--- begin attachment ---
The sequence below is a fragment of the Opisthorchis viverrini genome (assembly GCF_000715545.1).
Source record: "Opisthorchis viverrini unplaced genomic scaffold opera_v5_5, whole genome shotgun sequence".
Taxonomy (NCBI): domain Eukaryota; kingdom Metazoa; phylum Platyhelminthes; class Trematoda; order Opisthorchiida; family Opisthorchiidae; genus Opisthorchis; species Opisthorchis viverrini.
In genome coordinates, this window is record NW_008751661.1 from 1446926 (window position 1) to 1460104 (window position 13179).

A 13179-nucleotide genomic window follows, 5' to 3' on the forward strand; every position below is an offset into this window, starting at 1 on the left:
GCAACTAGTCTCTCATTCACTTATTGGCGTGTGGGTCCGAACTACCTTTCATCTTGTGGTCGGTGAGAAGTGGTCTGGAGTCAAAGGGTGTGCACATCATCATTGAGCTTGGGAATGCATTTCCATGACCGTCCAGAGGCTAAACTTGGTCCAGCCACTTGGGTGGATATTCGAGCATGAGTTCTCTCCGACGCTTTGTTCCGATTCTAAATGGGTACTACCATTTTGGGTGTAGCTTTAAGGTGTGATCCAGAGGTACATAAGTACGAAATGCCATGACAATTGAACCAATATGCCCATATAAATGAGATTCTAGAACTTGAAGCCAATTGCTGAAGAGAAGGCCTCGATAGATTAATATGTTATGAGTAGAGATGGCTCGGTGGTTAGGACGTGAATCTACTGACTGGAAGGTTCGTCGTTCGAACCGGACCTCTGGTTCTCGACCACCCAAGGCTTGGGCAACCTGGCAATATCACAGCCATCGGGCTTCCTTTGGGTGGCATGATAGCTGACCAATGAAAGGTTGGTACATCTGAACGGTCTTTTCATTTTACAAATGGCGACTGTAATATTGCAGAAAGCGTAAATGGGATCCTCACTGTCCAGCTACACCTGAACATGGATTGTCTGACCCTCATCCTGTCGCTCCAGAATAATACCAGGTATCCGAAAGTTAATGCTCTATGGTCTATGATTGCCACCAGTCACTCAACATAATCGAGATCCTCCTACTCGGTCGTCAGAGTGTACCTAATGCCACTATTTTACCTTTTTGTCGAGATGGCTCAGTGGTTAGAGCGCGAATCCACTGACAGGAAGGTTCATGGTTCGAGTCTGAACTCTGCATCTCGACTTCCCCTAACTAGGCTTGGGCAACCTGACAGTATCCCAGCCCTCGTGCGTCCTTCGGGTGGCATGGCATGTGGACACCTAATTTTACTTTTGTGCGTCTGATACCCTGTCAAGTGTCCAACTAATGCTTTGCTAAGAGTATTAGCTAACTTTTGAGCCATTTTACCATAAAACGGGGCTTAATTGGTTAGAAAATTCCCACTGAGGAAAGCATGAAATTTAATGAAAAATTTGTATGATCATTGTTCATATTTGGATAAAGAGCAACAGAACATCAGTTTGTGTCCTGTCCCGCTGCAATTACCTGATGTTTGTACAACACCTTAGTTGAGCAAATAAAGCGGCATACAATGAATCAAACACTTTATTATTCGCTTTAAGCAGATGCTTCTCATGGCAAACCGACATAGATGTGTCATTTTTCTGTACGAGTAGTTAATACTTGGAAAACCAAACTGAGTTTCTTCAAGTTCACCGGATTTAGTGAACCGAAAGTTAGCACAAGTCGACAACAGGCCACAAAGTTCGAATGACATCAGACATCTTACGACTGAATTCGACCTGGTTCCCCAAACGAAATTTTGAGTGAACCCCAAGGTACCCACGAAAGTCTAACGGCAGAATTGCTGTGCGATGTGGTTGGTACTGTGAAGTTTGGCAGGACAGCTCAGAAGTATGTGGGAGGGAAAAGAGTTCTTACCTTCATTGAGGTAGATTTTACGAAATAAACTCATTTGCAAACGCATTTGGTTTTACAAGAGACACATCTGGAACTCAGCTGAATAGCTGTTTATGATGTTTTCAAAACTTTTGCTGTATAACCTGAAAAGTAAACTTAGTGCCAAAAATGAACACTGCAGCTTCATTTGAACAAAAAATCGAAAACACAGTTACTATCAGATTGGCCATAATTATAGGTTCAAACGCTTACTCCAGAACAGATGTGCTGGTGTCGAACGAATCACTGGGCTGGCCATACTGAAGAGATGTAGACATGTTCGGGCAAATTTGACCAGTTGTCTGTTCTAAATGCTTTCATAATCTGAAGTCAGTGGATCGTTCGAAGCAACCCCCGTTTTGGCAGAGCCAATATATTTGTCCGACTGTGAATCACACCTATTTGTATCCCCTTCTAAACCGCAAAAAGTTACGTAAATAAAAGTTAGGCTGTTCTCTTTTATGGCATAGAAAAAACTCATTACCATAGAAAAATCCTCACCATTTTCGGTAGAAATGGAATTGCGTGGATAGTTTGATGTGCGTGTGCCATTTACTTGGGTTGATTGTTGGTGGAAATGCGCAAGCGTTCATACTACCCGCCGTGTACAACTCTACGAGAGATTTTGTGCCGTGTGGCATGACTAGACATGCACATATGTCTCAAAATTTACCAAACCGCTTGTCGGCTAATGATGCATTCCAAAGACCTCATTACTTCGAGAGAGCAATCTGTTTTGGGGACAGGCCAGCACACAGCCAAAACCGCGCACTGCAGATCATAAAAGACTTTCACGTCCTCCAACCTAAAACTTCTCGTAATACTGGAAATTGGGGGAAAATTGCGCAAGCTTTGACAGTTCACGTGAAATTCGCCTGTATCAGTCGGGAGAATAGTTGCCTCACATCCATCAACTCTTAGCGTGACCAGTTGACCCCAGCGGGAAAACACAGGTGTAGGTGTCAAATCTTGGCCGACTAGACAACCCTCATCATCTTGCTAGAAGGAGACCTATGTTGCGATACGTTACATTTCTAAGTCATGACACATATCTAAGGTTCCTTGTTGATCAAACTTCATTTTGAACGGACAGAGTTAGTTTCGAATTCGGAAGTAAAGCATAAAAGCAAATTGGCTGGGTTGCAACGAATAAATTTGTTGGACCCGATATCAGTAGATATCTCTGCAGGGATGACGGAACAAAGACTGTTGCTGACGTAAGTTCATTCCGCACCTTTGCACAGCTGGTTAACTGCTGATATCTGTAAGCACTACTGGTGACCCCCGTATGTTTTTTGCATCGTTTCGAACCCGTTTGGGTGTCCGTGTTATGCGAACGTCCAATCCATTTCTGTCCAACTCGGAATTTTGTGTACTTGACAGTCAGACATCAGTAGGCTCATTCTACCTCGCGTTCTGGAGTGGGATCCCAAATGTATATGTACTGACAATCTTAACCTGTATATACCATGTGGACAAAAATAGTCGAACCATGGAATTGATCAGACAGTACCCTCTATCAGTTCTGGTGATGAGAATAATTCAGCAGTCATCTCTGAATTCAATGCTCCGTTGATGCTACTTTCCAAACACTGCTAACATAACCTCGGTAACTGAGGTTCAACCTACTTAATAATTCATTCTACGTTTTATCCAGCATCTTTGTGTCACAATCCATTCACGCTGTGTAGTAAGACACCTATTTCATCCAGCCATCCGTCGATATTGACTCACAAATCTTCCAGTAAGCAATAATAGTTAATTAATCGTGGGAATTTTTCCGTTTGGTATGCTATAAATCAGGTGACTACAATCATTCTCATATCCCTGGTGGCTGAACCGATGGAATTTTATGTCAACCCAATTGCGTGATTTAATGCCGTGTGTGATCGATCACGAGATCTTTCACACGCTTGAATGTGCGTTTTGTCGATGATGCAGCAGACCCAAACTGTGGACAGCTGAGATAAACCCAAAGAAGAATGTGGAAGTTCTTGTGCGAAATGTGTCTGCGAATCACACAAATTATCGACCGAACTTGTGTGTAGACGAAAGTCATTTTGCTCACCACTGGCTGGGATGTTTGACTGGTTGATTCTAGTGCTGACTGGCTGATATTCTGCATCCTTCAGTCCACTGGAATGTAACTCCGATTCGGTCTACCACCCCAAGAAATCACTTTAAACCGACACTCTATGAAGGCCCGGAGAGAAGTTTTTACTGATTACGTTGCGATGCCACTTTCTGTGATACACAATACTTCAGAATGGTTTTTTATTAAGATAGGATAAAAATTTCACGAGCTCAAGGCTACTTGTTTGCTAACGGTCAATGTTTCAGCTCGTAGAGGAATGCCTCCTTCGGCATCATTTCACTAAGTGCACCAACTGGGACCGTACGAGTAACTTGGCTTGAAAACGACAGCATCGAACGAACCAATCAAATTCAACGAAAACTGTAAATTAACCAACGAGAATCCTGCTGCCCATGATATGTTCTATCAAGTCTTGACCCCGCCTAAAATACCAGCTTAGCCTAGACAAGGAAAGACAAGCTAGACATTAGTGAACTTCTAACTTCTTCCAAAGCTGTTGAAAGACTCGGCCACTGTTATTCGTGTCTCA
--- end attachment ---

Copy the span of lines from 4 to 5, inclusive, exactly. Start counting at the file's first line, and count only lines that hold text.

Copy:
In genome coordinates, this window is record NW_008751661.1 from 1446926 (window position 1) to 1460104 (window position 13179).

A 13179-nucleotide genomic window follows, 5' to 3' on the forward strand; every position below is an offset into this window, starting at 1 on the left: